October 10th 2019 marks World Mental Health Day, a day dedicated to raising global awareness of mental health issues and mobilizing efforts in support of mental health. It’s therefore the perfect day for CREST.BD to officially launch our flagship project: ‘Bipolar Bridges: A Digital Health Innovation Targeting Quality of Life in Bipolar Disorder.’
Funded by the Canadian Institutes of Health Research, Bipolar Bridges represents the culmination of a decade of work by CREST.BD to support health and quality of life (QoL) in people with bipolar disorder. You may be aware that our team has produced two signature websites: our online ‘Quality of Life Tool’ (an evidence-based QoL measurement tool) and an innovative ‘Bipolar Wellness Centre’ (a website that curates and shares evidence on self-care or self-management strategies for bipolar disorder). Whilst we’re proud of these websites, and the impact they’ve had, they have their limitations. First, the two websites aren’t integrated; they work in isolation, and don’t give users with bipolar disorder any insights into the relationship between their personal self-management behaviours and their QoL. Second, they’re websites; we know that more and more people are now using mobile apps for health information. Third, we were funded to develop them as research outputs; we needed to test whether they were beneficial for people with bipolar disorder before we further expanded and refined them. Now that we have this evidence in hand
And this is where Bipolar Bridges comes in. Over the next three years, we will develop and evaluate a new mobile app that will attempt to address some of the most pressing real-world problems that people with bipolar disorder face when using online technologies.
One significant problem with currently available digital mental health technologies is that they support the creation of ‘islands of health data’ – and there are no bridges between these islands.
The aims for Bipolar Bridges are as follows:
- First, the app will empower users to combine and learn from different forms of digital self-management and QoL data (for example, sleep quality, mood management, activity levels, social connections), all in one place. One significant problem with currently available digital mental health technologies is that they support the creation of ‘islands of health data’ – and there are no bridges between these islands.
- Second, it will take advantage of advances in online technologies (for the techies amongst you, a Blockchain-based platform) to provide a secure and safe interface where the user is in control of their own health data.
- Third, it will be co-designed with diverse (for example, people with different gender identities, or of different ethnic or cultural backgrounds) people with bipolar disorder.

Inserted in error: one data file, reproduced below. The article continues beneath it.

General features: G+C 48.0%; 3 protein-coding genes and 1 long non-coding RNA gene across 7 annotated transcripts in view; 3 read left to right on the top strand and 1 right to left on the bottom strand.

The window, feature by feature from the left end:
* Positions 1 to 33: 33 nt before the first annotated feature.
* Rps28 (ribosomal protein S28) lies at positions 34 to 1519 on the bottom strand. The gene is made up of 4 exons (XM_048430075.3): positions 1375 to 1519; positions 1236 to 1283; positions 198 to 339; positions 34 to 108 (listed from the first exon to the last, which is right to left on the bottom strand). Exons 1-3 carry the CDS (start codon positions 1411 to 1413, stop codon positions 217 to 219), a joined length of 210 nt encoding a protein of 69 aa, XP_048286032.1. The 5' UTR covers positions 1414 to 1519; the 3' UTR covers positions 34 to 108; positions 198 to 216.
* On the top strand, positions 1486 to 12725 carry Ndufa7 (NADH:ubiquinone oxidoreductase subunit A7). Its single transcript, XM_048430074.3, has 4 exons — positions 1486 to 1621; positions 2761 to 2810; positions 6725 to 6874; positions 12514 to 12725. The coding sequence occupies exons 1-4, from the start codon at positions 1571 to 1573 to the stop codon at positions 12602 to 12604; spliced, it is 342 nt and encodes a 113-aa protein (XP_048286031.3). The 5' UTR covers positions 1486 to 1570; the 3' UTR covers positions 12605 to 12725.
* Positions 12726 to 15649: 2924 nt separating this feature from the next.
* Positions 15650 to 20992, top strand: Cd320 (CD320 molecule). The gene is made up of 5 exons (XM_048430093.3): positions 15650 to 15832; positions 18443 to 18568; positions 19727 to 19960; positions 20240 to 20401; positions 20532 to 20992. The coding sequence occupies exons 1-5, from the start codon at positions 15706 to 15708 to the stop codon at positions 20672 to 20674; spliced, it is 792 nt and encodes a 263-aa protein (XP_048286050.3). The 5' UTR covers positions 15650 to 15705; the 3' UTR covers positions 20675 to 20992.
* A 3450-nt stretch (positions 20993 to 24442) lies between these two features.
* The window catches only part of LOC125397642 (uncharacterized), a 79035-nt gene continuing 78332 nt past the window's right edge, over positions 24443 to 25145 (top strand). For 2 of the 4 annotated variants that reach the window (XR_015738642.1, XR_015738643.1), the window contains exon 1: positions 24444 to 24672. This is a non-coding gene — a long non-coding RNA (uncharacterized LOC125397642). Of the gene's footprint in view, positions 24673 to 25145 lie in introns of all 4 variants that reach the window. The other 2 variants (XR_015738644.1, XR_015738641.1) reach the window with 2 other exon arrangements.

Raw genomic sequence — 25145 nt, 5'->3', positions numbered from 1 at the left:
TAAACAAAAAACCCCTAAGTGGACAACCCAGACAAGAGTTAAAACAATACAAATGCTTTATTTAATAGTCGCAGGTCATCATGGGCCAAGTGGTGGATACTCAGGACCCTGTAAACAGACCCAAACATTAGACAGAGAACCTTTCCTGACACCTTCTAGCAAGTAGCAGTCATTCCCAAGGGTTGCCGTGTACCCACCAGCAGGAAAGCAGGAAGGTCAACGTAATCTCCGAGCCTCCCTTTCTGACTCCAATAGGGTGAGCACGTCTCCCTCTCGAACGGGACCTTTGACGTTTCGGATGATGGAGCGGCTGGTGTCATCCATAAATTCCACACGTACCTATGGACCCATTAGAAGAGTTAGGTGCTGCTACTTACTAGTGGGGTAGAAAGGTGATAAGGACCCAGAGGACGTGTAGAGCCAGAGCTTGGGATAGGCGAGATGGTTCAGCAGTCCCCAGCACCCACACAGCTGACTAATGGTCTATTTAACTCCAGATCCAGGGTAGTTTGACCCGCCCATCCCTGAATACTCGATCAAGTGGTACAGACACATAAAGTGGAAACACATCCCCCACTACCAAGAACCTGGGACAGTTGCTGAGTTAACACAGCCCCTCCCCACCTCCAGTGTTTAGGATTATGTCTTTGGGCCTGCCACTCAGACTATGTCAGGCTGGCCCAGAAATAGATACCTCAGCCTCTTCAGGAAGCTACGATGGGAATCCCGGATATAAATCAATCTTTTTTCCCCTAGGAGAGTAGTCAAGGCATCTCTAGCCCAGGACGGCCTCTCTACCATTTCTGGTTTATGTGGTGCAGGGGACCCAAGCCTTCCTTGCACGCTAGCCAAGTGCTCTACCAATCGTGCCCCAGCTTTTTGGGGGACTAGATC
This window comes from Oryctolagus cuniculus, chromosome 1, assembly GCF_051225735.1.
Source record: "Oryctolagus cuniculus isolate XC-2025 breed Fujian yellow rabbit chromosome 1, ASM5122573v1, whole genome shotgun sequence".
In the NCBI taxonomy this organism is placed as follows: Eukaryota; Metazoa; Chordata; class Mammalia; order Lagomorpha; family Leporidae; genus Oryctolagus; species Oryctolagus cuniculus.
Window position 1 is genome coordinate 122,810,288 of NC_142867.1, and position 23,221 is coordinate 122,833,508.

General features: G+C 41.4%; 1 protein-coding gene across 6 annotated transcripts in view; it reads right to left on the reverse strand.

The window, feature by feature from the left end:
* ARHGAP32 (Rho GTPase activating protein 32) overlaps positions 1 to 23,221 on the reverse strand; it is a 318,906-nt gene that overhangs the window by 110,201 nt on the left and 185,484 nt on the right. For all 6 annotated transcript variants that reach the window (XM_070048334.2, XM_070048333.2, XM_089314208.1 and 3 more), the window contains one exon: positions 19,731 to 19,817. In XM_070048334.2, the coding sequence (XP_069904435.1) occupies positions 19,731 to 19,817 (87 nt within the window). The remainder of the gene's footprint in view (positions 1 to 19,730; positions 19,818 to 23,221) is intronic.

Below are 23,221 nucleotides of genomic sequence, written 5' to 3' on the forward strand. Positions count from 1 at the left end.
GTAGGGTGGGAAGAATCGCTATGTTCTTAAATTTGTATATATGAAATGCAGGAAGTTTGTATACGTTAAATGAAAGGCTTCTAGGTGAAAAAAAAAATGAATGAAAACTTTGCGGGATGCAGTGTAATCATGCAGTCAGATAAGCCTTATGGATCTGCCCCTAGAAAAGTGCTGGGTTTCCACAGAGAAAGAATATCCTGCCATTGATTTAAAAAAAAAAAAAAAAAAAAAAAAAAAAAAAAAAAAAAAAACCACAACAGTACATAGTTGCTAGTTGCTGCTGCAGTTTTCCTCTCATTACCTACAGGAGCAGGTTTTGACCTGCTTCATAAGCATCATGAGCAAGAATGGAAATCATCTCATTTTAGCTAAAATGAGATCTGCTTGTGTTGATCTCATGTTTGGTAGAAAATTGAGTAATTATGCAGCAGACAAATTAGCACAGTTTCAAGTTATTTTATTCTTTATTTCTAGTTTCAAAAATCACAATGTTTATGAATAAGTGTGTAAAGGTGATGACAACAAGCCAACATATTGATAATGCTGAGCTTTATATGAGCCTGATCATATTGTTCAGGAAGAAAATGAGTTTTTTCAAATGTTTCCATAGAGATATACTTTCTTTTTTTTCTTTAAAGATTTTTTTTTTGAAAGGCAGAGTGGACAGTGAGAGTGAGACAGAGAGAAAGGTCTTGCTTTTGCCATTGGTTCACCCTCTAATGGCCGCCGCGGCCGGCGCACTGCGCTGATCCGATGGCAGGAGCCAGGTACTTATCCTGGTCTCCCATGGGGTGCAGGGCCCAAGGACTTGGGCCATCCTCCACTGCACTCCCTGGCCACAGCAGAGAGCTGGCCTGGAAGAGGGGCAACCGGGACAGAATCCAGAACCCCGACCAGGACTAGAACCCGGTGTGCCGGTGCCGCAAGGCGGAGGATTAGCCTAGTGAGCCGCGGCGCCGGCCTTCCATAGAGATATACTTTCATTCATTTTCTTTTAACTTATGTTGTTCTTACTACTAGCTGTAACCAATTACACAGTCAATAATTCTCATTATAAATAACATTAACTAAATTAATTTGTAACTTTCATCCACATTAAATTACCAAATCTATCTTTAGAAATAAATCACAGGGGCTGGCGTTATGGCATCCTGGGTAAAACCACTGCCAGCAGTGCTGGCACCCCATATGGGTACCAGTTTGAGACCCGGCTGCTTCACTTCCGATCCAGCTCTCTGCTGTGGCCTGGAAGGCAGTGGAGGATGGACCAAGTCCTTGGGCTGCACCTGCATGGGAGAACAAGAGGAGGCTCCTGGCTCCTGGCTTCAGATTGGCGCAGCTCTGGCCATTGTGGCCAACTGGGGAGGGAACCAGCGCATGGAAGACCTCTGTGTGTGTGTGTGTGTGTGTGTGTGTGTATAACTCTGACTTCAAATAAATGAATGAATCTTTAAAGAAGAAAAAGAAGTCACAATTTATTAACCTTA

- Finally, it will use AI (machine learning) approaches to begin to explore the question of whether self-management behaviours can predict QoL over time in people with bipolar disorder.
The goals of Bipolar Bridges are ambitious. But our CREST.BD team is uniquely positioned to conduct a study of this nature. We’ve spent years developing and refining a bipolar disorder-specific model of community-based research. The team behind the project is large and highly-interdisciplinary and, of course, includes people with lived experience. But it will take a village for Bipolar Bridges to realize its full potential. If the project intrigues or excites you, sign up for our newsletter or follow our social media channels to learn more about how to get involved. We’ll also blog on the project once a month here.
In the meantime though, join us in celebrating World Mental Health Day, in the spirit of knowing that health, recovery and QoL can be attainable, for all of us.
World Mental Health Day
World Mental Health Day, which takes place annually on October 10th, is a day devoted to raising awareness about mental health issues and taking action in support of mental health care. It’s a day when all of us working towards improved mental health have the opportunity to share what we’ve been working on, and how we’re contributing a better system of mental health care. Join the conversation on Twitter, with the hashtag #WorldMentalHealthDay!
The project will be co-led by Dr. Erin Michalak and Dr. Steven Barnes, joined by 10 members of the CREST.BD team, including: Dr. Greg Murray, Dr. Raymond Lam, Dr. Colin Depp, Dr. Rachelle Hole, Dr. Martin Provencher, Dr. Lakshmi Yatham, Dr. Roumen Milev, Dr. Emma Morton, Sara Lapsley, and Ryan Tine. Their application was top-ranked in their CIHR committee with a reviewer score of 4.6 out of 5.
Partner organizations supporting the project include Hope + Me – Mood Disorders Association of Ontario, Canadian Network for Mood and Anxiety Treatments (CANMAT), Revivre, Women’s Health Research Institute (WHRI), HeadsUpGuys, Mental Health Commission of Canada (MHCC), BC SUPPORT Unit, and the Asia-Pacific Economic Cooperation (APEC) Digital Hub for Mental Health.
Partner organizations for Bipolar Bridges